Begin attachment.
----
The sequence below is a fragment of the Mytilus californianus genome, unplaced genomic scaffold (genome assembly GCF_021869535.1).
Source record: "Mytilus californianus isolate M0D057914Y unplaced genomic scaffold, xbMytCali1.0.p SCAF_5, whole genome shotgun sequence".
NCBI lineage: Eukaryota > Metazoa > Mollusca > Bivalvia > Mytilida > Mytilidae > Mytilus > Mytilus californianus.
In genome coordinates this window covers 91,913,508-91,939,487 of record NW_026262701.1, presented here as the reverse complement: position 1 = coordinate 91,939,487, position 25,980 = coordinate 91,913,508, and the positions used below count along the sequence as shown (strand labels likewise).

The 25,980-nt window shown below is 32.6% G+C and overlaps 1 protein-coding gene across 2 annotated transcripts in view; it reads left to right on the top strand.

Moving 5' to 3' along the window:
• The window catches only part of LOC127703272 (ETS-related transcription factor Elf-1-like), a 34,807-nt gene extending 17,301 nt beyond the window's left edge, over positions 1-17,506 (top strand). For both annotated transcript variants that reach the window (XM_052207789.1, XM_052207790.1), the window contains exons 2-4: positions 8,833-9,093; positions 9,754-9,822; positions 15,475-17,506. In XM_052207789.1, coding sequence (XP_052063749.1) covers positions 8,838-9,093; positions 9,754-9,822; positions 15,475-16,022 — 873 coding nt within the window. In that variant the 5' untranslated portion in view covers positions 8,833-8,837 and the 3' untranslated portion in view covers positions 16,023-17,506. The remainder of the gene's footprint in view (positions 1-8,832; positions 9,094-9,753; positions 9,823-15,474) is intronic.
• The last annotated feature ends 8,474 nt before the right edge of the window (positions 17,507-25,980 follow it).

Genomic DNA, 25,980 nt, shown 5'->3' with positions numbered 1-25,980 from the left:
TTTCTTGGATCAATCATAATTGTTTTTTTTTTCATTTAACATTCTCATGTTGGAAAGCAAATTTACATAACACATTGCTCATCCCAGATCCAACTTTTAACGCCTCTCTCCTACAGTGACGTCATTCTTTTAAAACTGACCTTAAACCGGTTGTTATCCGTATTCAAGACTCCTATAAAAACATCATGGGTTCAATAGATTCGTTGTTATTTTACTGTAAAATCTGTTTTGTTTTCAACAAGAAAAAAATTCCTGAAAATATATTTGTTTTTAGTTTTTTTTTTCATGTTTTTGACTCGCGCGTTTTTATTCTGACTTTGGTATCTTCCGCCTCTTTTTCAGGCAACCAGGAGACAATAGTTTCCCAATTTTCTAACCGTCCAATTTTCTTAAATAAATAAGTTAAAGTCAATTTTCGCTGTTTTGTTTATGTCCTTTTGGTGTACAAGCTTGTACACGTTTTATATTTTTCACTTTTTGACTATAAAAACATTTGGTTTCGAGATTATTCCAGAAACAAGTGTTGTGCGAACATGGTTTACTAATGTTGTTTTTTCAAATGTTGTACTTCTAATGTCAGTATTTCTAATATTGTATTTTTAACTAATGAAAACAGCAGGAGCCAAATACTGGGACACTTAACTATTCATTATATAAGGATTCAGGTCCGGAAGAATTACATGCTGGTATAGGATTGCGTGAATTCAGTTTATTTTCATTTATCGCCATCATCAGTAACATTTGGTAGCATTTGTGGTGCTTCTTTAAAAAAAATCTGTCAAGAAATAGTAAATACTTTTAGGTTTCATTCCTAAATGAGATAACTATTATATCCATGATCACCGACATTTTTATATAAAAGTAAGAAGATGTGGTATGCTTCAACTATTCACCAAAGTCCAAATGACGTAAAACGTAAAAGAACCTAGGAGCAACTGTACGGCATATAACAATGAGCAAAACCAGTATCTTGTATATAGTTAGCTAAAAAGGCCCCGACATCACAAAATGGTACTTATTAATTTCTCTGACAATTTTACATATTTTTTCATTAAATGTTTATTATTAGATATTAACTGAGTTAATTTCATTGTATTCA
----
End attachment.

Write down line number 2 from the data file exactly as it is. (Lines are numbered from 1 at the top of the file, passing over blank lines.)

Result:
Source record: "Mytilus californianus isolate M0D057914Y unplaced genomic scaffold, xbMytCali1.0.p SCAF_5, whole genome shotgun sequence".